The Denmark Veseys were, in a way, an inspired booking for the weekend before Martin Luther King Jr. Day and Barack Obama's inauguration. The duo takes its name from an American slave who bought his freedom with lottery winnings, became a carpenter and co-founded an African Methodist Episcopal church. He was executed with some of his collaborators when authorities uncovered his plans for a massive slave rebellion.
By appearances, neither The Denmark Veseys' drummer Steve Drizos nor singer-songwriter Jerry Joseph could claim any direct ethnic or cultural connection to their namesake. Still, however obscure the reference, and despite his sprawling erudition, Joseph's gut-felt delivery and rough emotionalism lay waste to genteel assumptions about how other people live. Had he been around in King's time, he'd surely have been an asset to the civil rights movement.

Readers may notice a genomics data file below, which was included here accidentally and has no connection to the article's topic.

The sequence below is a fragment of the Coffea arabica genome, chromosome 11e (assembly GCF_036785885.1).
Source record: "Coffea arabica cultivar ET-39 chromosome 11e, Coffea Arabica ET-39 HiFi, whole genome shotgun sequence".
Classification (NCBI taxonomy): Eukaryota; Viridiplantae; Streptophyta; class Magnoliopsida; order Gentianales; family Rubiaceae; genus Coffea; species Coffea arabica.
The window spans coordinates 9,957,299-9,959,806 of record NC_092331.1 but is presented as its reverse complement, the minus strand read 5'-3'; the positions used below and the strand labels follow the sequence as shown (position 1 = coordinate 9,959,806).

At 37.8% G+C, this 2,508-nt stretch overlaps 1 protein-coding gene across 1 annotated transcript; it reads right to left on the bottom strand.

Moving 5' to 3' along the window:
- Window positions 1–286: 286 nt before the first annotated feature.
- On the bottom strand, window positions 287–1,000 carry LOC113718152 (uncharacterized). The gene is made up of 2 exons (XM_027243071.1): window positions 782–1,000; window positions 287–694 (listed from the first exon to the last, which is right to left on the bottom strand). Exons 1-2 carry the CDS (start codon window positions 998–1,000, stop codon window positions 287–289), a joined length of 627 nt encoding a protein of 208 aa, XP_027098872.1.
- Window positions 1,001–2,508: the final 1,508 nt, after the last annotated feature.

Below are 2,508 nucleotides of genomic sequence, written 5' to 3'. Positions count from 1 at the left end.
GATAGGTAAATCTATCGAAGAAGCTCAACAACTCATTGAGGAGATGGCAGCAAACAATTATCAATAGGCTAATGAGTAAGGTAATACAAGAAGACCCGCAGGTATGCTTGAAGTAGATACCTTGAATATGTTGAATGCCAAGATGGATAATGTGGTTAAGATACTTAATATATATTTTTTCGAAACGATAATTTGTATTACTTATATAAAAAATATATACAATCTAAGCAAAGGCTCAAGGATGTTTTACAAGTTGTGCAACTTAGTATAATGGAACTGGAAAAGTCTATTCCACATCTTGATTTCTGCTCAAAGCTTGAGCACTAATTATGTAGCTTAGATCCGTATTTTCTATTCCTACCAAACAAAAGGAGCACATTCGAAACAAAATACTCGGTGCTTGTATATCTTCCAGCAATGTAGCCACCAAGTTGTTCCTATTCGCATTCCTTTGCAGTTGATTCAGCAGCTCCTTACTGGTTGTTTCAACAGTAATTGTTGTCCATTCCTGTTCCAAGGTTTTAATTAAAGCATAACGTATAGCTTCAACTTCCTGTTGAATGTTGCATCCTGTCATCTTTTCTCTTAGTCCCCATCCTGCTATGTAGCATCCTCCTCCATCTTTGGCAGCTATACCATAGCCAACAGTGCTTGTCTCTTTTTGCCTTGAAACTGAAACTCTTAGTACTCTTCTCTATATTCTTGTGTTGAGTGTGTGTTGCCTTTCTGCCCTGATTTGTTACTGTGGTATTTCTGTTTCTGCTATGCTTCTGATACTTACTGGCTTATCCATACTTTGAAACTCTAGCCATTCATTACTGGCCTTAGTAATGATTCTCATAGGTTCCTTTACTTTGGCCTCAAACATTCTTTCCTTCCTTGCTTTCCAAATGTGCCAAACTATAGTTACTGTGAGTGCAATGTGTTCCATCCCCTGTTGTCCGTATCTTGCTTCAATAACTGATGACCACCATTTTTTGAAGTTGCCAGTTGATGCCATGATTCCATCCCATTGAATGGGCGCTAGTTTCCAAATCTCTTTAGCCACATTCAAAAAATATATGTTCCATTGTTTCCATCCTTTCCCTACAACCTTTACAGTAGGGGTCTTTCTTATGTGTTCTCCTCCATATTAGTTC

Now, Joseph is perhaps most effective, and disturbing, when limning lives dominated by substance abuse, a frequent theme in his catalog. That's a master whose torment he's experienced personally; he recalled a stay at Sierra Tucson ("a very nice rehab") by way of introducing a song inspired by one of his co-residents there--a hockey player from Detroit who sang in the shower. Joseph wrote the song, "New Psychology of Love," without benefit of a guitar, because instruments were forbidden in the program. "Fastest Horse," although semi-allegorical, was piercing in its suggestion of codependency, a condition depicted much more coarsely, and chillingly, in "Hallelujah Trail." "Welcome to the Other 95 Percent of the World" was a wry litany of ways Joseph would celebrate a friend's anniversaries of being clean, if the friend were actually clean. It provided drummer Steve Drizos his best chance to shine during an evening in which he delivered essential structure and accents in a supporting role.
In their second set, The Denmark Veseys were joined by opener Bret Mosley, who also accompanies them on their forthcoming album. Mosley's own performance energized the room with his passion and the unique sound of his Depression-era Dobro lap-steel guitar. A crowd favorite was his cover of a song he said was the theme for his misguided decade in the business world, Jackson Browne's "The Pretender."